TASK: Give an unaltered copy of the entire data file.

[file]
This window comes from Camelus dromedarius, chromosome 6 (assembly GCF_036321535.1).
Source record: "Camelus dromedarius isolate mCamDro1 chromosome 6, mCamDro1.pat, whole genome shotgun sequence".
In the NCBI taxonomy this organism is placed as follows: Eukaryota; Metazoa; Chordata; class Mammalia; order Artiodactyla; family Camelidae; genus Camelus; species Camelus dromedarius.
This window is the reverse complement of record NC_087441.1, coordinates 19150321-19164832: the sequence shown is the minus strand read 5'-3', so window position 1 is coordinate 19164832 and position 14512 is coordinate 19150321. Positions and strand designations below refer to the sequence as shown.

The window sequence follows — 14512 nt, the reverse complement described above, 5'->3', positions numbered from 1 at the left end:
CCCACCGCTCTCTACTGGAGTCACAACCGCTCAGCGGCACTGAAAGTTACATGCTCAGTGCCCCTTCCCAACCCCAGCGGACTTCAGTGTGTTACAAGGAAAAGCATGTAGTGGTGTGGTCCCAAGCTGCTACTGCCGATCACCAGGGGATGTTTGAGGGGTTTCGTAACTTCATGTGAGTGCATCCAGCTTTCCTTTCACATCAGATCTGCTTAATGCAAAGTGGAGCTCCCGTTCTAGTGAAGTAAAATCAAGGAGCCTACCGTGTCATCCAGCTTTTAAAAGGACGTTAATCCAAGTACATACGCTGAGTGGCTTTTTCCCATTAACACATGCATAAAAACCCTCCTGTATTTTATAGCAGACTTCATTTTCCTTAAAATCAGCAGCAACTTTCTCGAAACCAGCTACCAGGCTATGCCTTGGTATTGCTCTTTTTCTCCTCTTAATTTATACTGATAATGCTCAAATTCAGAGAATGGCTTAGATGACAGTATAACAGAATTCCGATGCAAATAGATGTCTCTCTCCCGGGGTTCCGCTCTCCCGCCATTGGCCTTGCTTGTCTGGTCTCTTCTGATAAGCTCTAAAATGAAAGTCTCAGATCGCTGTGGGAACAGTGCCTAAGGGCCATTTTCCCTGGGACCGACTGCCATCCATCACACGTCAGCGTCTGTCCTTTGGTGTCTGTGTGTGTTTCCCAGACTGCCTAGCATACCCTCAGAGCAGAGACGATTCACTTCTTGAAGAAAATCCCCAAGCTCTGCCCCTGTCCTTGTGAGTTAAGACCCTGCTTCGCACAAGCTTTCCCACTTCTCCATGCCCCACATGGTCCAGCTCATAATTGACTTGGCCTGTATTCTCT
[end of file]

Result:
This window comes from Camelus dromedarius, chromosome 6 (assembly GCF_036321535.1).
Source record: "Camelus dromedarius isolate mCamDro1 chromosome 6, mCamDro1.pat, whole genome shotgun sequence".
In the NCBI taxonomy this organism is placed as follows: Eukaryota; Metazoa; Chordata; class Mammalia; order Artiodactyla; family Camelidae; genus Camelus; species Camelus dromedarius.
This window is the reverse complement of record NC_087441.1, coordinates 19150321-19164832: the sequence shown is the minus strand read 5'-3', so window position 1 is coordinate 19164832 and position 14512 is coordinate 19150321. Positions and strand designations below refer to the sequence as shown.

The window sequence follows — 14512 nt, the reverse complement described above, 5'->3', positions numbered from 1 at the left end:
CCCACCGCTCTCTACTGGAGTCACAACCGCTCAGCGGCACTGAAAGTTACATGCTCAGTGCCCCTTCCCAACCCCAGCGGACTTCAGTGTGTTACAAGGAAAAGCATGTAGTGGTGTGGTCCCAAGCTGCTACTGCCGATCACCAGGGGATGTTTGAGGGGTTTCGTAACTTCATGTGAGTGCATCCAGCTTTCCTTTCACATCAGATCTGCTTAATGCAAAGTGGAGCTCCCGTTCTAGTGAAGTAAAATCAAGGAGCCTACCGTGTCATCCAGCTTTTAAAAGGACGTTAATCCAAGTACATACGCTGAGTGGCTTTTTCCCATTAACACATGCATAAAAACCCTCCTGTATTTTATAGCAGACTTCATTTTCCTTAAAATCAGCAGCAACTTTCTCGAAACCAGCTACCAGGCTATGCCTTGGTATTGCTCTTTTTCTCCTCTTAATTTATACTGATAATGCTCAAATTCAGAGAATGGCTTAGATGACAGTATAACAGAATTCCGATGCAAATAGATGTCTCTCTCCCGGGGTTCCGCTCTCCCGCCATTGGCCTTGCTTGTCTGGTCTCTTCTGATAAGCTCTAAAATGAAAGTCTCAGATCGCTGTGGGAACAGTGCCTAAGGGCCATTTTCCCTGGGACCGACTGCCATCCATCACACGTCAGCGTCTGTCCTTTGGTGTCTGTGTGTGTTTCCCAGACTGCCTAGCATACCCTCAGAGCAGAGACGATTCACTTCTTGAAGAAAATCCCCAAGCTCTGCCCCTGTCCTTGTGAGTTAAGACCCTGCTTCGCACAAGCTTTCCCACTTCTCCATGCCCCACATGGTCCAGCTCATAATTGACTTGGCCTGTATTCTCT